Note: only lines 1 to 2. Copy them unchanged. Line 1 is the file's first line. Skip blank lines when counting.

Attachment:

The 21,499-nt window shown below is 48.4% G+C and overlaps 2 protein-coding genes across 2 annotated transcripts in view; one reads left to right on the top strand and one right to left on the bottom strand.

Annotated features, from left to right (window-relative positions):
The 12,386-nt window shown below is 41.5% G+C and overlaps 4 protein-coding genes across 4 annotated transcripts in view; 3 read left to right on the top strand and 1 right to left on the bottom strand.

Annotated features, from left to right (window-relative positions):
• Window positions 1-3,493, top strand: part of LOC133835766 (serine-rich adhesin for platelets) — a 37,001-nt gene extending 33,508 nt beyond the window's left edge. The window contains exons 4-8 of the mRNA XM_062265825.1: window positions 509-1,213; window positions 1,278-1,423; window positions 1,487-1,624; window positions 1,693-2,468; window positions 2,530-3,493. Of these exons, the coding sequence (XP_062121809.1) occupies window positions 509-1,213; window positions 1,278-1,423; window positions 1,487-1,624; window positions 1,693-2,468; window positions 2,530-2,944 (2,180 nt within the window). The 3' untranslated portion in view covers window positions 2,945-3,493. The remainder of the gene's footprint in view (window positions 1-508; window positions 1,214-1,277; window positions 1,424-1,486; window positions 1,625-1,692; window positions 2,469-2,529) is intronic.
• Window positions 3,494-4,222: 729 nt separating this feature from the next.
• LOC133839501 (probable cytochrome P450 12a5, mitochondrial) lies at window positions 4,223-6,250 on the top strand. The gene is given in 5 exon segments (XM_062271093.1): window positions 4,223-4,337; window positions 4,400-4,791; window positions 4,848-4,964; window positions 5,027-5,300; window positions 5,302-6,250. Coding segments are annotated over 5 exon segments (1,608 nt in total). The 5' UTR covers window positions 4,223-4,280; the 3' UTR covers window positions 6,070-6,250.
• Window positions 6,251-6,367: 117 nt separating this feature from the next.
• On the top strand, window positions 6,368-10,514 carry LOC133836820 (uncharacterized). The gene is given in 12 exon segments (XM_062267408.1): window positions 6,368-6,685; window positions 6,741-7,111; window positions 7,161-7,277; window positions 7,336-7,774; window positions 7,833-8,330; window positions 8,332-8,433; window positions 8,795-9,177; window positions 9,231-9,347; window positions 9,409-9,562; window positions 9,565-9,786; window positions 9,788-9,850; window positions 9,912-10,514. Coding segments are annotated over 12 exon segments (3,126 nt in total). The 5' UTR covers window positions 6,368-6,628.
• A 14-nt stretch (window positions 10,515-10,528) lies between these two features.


The 21,499-nt window shown below is 48.4% G+C and overlaps 2 protein-coding genes across 2 annotated transcripts in view; one reads left to right on the top strand and one right to left on the bottom strand.

Annotated features, from left to right (window-relative positions):